• Academic.

Eligibility for nominations requires that candidates’ technology meets the following criteria:  (1) it must be a green chemistry technology with a significant chemistry component; (2) it must include source reduction; (3) it must be submitted by an eligible organization or its representatives; (4) it must have a significant milestone in its development within the past five years; (5) it must have a significant U.S. component; and (6) it must fit within at least one of the three focus areas of the program.  The deadline for nominations is January 15, 2019, to be presented in the summer of 2019.  Self-nominations are allowed, there is no entry fee or standard form, and one can nominate more than one technology.


 

By Lynn L. Bergeson

On November 28, 2018, the European Commission (EC) published a document called “A Clean Planet for all: A European strategic long-term vision for a prosperous, modern, competitive and climate neutral economy.”  Due to EC’s expressed concerns about climate change, part of this new long-term vision includes new rulings that facilitate the production of bio-fertilizers, encourage the production of biogas from manure treatment, and increase biomass imports.  Emphasizing the crucial role of biomass in a world with a 30 percent higher population in 2050, the report states that “biomass can directly supply heat.  It can be transformed into biofuels and biogas and when cleaned can be transported through the gas grid substituting natural gas … And it can substitute for carbon intensive materials, particularly in the building sector but also through new and sustainable bio-based products such as biochemicals.”  The report also analyzes the economic and social impacts of these new rulings, and highlights the critical role of the European Union (EU) in leading a low-carbon transition at the global level.


 

By Lynn L. Bergeson

On November 29, 2018, the Government of Ontario, Canada, submitted for public comment the Made-in-Ontario Environment Plan (Plan).  The Plan outlines the government’s commitment to addressing climate change through the protection of land, air, water, and reduction of waste and greenhouse gas emissions.  Posted by the Ontario Ministry of the Environment, Conservation and Parks, the Plan would increase ethanol use in gasoline by 15 percent in 2025, increase the use of renewable gas and fuels, establish emission performance standards for large emitters, and provide financial assistance for emissions reduction initiatives.  As part of the work on the plan, the next steps to make the actions outlined final include continued engagement with Indigenous communities, the establishment of a climate change advisory panel, the implementation of priority initiatives, and monitoring progress.  The Plan is open for comment until January 28, 2019.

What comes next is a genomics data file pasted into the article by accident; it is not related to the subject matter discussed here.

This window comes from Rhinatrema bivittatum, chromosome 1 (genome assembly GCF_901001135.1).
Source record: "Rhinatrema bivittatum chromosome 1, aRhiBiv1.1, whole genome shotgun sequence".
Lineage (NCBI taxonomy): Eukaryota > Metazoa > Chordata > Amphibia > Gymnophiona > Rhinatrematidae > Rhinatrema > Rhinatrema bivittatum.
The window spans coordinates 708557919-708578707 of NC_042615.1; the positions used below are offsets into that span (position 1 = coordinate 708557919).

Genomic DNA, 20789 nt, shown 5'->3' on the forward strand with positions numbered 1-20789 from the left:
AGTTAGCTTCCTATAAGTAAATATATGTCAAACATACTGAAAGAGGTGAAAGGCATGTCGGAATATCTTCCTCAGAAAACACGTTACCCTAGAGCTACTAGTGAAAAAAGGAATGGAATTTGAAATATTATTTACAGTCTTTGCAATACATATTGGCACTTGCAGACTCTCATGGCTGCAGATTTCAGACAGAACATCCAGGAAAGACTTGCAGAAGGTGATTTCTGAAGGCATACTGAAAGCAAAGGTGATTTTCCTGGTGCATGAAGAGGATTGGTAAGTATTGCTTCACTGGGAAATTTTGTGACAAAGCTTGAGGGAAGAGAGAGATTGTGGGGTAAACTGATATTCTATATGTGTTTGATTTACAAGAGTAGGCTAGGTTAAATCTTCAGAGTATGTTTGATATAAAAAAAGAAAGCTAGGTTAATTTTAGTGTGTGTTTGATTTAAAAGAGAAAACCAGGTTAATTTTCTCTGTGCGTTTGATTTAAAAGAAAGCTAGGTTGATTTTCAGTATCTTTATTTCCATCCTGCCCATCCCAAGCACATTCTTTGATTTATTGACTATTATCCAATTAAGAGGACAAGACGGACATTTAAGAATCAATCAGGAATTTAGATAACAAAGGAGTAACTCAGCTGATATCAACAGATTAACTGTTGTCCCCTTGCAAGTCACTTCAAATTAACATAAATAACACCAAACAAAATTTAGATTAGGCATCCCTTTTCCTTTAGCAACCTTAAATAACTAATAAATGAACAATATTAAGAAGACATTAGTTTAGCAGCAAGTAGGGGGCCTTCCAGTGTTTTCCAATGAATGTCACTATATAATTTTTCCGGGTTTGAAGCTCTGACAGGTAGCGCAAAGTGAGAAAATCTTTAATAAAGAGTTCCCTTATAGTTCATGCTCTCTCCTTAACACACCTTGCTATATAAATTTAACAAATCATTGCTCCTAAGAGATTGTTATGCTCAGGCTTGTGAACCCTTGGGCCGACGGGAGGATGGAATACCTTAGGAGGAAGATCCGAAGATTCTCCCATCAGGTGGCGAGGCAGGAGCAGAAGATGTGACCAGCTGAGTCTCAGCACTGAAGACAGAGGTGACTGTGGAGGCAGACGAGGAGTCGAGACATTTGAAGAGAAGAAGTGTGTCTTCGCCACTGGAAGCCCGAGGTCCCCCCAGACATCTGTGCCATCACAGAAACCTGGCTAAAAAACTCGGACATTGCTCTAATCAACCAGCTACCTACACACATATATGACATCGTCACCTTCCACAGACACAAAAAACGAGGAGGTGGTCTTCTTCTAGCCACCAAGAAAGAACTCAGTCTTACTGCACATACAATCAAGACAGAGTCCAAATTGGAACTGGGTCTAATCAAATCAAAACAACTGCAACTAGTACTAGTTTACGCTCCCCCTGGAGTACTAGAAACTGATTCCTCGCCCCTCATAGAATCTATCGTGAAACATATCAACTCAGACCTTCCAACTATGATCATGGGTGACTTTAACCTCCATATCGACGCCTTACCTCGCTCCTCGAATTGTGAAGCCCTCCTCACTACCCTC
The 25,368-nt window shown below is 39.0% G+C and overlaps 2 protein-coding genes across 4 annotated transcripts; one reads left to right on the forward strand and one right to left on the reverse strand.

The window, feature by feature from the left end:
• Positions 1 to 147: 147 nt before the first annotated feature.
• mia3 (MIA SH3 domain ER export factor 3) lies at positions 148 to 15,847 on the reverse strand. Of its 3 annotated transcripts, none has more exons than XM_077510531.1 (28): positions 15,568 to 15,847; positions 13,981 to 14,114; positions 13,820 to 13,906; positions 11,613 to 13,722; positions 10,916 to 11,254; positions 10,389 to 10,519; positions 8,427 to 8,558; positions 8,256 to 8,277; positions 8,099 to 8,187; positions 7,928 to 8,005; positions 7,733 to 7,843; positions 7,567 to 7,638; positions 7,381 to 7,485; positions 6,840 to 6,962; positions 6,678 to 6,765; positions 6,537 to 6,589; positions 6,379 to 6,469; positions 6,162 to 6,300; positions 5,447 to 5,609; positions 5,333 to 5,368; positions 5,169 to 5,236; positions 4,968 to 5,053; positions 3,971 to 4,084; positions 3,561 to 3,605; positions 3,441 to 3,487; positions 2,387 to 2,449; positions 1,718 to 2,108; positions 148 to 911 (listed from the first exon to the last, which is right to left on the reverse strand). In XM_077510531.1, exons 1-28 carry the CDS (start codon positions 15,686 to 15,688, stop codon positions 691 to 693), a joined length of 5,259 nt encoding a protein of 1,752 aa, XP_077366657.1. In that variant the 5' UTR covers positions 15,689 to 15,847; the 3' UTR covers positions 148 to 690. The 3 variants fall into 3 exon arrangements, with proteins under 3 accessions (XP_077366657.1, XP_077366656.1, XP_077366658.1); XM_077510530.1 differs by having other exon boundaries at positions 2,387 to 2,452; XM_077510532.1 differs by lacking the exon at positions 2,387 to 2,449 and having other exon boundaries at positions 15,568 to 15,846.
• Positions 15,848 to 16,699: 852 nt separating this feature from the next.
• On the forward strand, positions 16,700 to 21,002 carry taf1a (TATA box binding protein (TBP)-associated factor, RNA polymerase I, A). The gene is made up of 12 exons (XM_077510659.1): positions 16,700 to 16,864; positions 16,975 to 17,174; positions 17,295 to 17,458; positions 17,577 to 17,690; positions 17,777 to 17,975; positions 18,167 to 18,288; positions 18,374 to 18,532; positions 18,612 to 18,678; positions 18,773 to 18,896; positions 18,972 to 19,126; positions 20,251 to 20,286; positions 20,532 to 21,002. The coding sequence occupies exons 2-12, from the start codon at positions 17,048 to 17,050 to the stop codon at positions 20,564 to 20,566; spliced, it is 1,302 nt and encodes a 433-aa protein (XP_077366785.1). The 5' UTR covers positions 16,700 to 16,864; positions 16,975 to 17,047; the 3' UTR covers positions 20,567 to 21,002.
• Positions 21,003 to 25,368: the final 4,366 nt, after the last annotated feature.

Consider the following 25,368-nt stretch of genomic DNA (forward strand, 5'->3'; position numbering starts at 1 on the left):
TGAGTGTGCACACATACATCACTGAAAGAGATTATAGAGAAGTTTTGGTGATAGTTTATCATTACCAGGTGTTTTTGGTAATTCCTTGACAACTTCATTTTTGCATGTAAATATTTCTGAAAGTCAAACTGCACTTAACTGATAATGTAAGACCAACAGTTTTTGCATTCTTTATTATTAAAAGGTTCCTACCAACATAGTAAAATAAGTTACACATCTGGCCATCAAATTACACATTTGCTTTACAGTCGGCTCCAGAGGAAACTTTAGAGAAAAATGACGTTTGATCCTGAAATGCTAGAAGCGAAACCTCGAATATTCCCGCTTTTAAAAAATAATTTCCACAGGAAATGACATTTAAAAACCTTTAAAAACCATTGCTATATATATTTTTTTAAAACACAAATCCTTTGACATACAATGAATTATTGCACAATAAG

BCCM is pleased to announce that Bergeson & Campbell, P.C.’s (B&C®) podcast “All Things Chemical™” will release an episode on biobased equivalency determination.  The podcast will be presented by B&C’s Director of Chemistry, Richard E. Engler, Ph.D., who is a 17-year veteran of EPA and is one of the most widely recognized experts in the field of green chemistry.  It will provide an overview of the term “biobased” and what it means, the current nomenclature issue surrounding the biobased industry, and how BCCM’s Biobased and Renewable Products Advocacy Group (BRAG®) is addressing the issue through equivalency determination.  Stay tuned for the podcast in the next month and subscribe now on on iTunes, Spotify, Google Play Music, and Stitcher!  In the meantime, check out BRAG’s website for news on nomenclature issues.

Tags: Podcast

 

 

By Lynn L. Bergeson

On November 19, 2018, the U.S. Department of Agriculture (USDA) announced that the Los Alamos National Laboratory (LANL), in New Mexico, and the Lawrence Livermore National Laboratory (LLNL), in California, received the Excellence in BioPreferred Procurement Awards for Fiscal Year 2018. Both LANL and LLNL are U.S. Department of Energy (DOE) National Laboratories and have been awarded for the testing and adoption of biobased products within their operations. The awards reflect the laboratories’ achievements in advancing the objectives of USDA’s BioPreferred Federal Purchasing Preference Program. In their welding shop, LANL adopted a biobased lubricant used on metal-cutting machinery to replace the traditional oil-based lubricants formerly used. The biobased lubricant is not only more efficient, but also ensures safer work areas by reducing the potential for slips and falls. In addition, the biobased lubricant reduces the number of labor hours it takes to complete the welding operations and the costs for waste disposal. LLNL, on the other hand, converted all food service ware to biobased and compostable products, collecting 68 metric tons of compostable waste for reuse and recycling.

Tags: USDA, DOE, Research